Well, the happiest time of the year has passed, and Christmas season has come to an end. (Don’t give me that. There are many adjectives that might be used to describe my tiny readership, but “orthodox” is not one of them.) Let’s return to the blogging mines by examining a New Zealand public service announcement you may well have seen already, given that it went viral six months ago.
(Content note: at one point there were innocents (Willym, Maddie, maybe others) who at one point visited this blog. The below video may not be appropriate content for them. Such readers may want to seek permission from a parent or guardian before proceeding to watch.)
This PSA blew my mind when I first saw it. It is so strange.
Firstly, this is a government public service announcement for a website called Keep It Real Online. That in itself is not so strange, but the PSA is genuinely entertaining. When was the last time you saw a government PSA that was genuinely entertaining? Many government PSAs try, but the vast majority end up being (as the kids say these days) “cringe”.
Secondly, this government PSA is using sex to sell a message about… sex. Isn’t that supposed to be illegal? It is well and good to use sex to sell beer and shampoo, but since when are you allowed to use sex as a lever to educate people about sex?
Thirdly, and maybe most significantly, look at what the PSA is not saying. Even though this ad is commenting on the consumption of pornography by children, it is not trying to ban porn or even saying that porn is bad. As Sue says, “We usually perform for adults, but your son’s just a kid. He might not know how relationships actually work.”
It turns out that there are many activities — investing in real-estate, playing contract bridge, listening to rock-and-roll music — that are appropriate for adults, but which you would not want your 10 year old doing unattended. Young brains are still growing and maturing, and children often lack the life experience to put these activities in an appropriate context. This PSA is putting porn in the same category, as an activity that requires context to appreciate without harm.
Can you imagine such an ad running in America? Just think of the backlash from assorted concerned moms of America, who by day loudly proclaim that pornography is ruining America and ask “who will think of the children?”, and never ever search for pegging or cuckold videos late at night. They would be organizing maskless protests and making angry phone calls to their senators if any government was to suggest that porn should even be allow to exist.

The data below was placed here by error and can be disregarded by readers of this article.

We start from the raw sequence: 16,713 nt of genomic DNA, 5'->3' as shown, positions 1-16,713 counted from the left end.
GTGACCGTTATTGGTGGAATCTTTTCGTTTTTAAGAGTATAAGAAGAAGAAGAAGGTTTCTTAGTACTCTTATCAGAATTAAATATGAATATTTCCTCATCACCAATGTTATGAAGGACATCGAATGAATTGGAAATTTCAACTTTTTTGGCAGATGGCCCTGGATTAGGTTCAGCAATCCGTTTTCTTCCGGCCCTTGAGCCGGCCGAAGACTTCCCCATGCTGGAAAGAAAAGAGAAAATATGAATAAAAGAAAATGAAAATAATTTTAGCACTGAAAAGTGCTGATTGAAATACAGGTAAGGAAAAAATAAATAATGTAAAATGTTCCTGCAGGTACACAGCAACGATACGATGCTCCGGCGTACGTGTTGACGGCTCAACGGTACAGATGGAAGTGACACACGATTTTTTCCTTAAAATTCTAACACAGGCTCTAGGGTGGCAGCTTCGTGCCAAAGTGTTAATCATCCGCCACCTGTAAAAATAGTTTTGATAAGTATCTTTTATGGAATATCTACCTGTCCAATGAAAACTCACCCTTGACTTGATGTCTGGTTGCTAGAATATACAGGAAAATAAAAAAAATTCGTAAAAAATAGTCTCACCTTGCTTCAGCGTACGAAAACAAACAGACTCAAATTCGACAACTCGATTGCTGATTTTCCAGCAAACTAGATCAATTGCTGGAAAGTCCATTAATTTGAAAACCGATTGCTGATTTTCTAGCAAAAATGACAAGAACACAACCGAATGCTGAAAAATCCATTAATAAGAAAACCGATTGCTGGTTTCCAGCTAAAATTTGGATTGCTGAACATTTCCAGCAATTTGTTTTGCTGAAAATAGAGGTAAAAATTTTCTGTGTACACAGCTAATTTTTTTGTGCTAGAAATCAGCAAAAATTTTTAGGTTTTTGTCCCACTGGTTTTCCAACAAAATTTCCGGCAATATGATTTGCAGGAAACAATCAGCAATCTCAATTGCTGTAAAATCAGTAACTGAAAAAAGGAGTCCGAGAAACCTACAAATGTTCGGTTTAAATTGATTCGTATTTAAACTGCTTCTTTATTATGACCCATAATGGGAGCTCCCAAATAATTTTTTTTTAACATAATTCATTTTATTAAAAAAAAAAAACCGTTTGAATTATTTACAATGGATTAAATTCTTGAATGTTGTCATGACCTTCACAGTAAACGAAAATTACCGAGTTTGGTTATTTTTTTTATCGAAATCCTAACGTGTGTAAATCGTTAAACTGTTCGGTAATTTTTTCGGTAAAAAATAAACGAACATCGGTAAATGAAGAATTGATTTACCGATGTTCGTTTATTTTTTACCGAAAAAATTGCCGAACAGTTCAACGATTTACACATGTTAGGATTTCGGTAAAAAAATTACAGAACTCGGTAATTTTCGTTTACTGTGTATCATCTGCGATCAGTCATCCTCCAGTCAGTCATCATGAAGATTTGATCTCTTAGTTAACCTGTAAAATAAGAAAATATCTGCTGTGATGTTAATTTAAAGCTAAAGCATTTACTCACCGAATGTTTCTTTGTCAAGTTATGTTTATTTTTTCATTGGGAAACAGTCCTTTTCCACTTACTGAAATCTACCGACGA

There is a fourth thing. It consists of only two words, but they are important: “No judgment.” (Can you imagine a PSA with those words airing in America? Holy cow.) The idea that kids are going to find porn, and that it is better to give them context for what they are seeing rather than punishing them for their curiosity is inconceivable. What kind of parenting is that? How do you build up a culture of vindictiveness if we went around saying “no judgment” to children? What’s next? Dismantling the prison-industrial complex because retaliation is less effective at keeping us safe than rehabilitation? Holding police officers to account for arbitrarily inflicting force on black people instead of rationalizing how the black people in question deserved their brutality for not being compliant/subservient enough? This slope gets real slippery real fast.
I’m not trying to say that this PSA is perfect, or that the associated educational campaign is perfect (there is a lot of “stranger danger” when they talk about grooming) but something is very strange in New Zealand. Maybe it is because they live upside down and all the oxygenated blood rushes to their heads, but I do not know that I have ever seen frank and honest messaging like this coming from a government agency. Maybe things are changing everywhere and I am just out of touch?
There is also a good podcast about the campaign which is worth a listen: Pornography awareness ad reaches millions around the world.